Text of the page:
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2020 School Counselors, Social Worker of the Year
2020 School Counselors, Social Worker of the Year
Posted on 01/29/2020
Pictured are (from left) School Counselors of the Year, Amy Jamerson, Alison Rhodes, and Lois Peterson; 2020 BCS School Social Worker of the Year Shelly Roeder; North Carolina School Social Worker of the Year Molly Pittman, and BCS Student Services Director David Thompson.BCS Communications

Congratulations to the BCS School Counselors and Social Worker of the Year!

North Windy Ridge Intermediate School Counselor Amy Jamerson, A.C. Reynolds Middle School Counselor Alison Rhodes, Enka High School Counselor Lois Peterson, and Clyde A. Erwin High School Social Worker Shelly Roeder embody the dedication and professionalism of our school counselors and social workers.

School counselors use evidence-based methods to help students develop social and emotional skills that help them make the most of their classroom learning and daily life. School social workers build key connections among school staff and families and serve as integral parts of their communities.

BCS Student Services Director David Thompson recognized these four professionals at the Jan. 16 Buncombe County Board of Education Meeting:

Amy Jamerson, North Windy Ridge IntermediateELEMENTARY/INTERMEDIATE SCHOOL COUNSELOR OF THE YEAR - Amy Jamerson, North Windy Ridge Intermediate

Mrs. Jamerson goes above and beyond for the care of her students and the support for her colleagues. She is positive, nurturing, compassionate and a true professional through and through. Amy is the unsung hero of BCS counselors. She combines all of the other traits that make a great school counselor. She is also very hardworking and extremely knowledgeable. She is the "504 queen!"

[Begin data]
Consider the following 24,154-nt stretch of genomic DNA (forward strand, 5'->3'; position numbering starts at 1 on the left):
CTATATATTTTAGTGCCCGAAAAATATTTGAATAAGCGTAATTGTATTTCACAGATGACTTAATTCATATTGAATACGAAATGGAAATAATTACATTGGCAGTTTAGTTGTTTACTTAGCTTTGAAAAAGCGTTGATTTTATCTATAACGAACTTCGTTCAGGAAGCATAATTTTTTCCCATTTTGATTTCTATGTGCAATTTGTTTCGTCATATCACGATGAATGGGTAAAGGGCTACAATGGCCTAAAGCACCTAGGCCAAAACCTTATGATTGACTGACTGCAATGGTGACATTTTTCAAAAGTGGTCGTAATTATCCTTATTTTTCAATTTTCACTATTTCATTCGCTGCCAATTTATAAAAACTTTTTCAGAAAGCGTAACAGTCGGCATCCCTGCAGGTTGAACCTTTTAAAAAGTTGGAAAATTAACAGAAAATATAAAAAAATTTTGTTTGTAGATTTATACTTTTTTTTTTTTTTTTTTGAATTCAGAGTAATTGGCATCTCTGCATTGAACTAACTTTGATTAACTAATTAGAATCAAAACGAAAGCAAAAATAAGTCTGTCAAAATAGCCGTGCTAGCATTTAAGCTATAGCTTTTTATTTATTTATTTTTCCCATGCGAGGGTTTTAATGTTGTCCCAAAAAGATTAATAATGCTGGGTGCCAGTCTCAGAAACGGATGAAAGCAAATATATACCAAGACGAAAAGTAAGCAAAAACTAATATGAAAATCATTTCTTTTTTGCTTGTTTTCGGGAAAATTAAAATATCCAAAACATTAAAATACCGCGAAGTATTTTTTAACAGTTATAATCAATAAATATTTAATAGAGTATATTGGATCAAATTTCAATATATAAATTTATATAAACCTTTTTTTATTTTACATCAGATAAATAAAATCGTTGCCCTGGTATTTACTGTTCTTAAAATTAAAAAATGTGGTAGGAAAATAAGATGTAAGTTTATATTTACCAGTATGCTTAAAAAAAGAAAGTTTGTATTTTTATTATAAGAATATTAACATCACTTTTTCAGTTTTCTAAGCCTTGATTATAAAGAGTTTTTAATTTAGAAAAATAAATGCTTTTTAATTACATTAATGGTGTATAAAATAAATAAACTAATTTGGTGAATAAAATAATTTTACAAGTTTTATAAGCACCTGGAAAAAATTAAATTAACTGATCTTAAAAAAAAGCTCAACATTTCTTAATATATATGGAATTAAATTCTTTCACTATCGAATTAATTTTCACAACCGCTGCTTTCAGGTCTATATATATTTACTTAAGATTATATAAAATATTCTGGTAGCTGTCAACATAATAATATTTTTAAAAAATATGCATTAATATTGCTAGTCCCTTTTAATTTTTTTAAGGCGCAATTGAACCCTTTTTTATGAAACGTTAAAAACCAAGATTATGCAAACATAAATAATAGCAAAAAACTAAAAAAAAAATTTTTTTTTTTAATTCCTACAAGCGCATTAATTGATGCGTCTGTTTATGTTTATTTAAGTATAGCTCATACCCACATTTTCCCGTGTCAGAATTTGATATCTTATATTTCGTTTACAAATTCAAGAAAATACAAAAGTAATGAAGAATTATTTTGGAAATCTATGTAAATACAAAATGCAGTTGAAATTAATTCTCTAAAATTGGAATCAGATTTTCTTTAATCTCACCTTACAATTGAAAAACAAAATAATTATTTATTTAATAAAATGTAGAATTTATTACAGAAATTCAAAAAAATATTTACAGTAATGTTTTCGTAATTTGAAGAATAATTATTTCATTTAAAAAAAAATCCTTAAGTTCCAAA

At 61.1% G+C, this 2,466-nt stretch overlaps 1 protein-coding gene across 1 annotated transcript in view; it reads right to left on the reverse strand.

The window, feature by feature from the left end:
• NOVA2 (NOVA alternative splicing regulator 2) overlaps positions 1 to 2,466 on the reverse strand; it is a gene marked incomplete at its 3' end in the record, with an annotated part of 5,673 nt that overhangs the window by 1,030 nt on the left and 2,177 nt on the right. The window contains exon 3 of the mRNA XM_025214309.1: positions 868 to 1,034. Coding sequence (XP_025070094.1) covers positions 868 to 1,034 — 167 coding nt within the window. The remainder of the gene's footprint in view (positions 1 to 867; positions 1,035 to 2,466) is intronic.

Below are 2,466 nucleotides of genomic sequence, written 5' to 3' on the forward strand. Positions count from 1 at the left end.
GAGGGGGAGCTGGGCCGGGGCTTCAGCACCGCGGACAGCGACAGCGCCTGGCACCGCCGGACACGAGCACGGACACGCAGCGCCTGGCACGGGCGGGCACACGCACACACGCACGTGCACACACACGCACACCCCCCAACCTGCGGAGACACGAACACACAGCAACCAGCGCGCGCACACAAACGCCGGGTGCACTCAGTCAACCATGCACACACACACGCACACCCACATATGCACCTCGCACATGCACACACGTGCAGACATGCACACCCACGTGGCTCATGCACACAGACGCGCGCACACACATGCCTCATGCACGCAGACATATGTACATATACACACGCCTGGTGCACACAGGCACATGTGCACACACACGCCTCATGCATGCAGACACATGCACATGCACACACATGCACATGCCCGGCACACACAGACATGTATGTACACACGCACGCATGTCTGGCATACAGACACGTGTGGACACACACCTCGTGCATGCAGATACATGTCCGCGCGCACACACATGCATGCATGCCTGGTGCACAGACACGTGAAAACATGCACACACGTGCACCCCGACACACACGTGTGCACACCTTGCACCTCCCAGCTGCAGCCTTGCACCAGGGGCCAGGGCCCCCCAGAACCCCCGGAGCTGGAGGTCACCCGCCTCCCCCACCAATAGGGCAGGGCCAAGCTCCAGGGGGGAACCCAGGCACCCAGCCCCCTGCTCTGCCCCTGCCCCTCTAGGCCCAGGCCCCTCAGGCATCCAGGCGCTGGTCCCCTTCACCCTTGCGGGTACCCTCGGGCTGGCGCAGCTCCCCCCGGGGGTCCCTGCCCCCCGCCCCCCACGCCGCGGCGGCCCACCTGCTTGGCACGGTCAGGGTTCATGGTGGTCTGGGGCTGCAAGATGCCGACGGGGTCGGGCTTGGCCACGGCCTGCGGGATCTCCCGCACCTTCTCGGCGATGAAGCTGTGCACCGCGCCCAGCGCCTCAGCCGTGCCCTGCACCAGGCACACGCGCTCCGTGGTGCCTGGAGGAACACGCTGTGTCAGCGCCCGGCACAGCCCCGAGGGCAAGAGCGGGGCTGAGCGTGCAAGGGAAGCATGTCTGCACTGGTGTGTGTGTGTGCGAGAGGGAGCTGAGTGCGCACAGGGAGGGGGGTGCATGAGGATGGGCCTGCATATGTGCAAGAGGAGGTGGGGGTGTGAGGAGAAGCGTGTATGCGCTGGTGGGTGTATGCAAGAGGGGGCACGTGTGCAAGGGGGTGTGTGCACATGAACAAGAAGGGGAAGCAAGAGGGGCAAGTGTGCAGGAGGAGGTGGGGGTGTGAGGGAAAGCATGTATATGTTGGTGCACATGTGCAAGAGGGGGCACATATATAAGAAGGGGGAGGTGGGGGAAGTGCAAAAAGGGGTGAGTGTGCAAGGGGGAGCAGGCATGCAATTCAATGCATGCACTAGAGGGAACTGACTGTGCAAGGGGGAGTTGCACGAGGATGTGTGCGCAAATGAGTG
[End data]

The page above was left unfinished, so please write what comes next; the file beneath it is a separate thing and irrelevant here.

Among her accomplishments are:

- Operating a Running Club at school one afternoon weekly serving more than 50 students culminating in a 5K race for all students
- Implementing and leading PBIS to Exemplar School
- Implementing MTSS and being a member of the MTSS Leadership Team
- Leading staff through Compassionate Schools Model - culminating in a team professional development with Horse Sense of WNC
- Hosting two different school systems visiting our district to demonstrate PBIS and Compassionate Schools
- Leading our staff with bi-weekly Leadership Groups, grouping students, plus providing lessons for all staff members
- Leading our North Buncombe District in setting up, planning, and delivering three different sessions for parents who have students with attendance problems, serving parents in the whole district from K-8.

This is all in addition to running an exemplary counseling program that includes classroom lessons, group sessions, individual sessions, and parent sessions.

Alison Rhodes, A.C. Reynolds Middle SchoolMIDDLE SCHOOL COUNSELOR OF THE YEAR - Alison Rhodes, A.C. Reynolds Middle School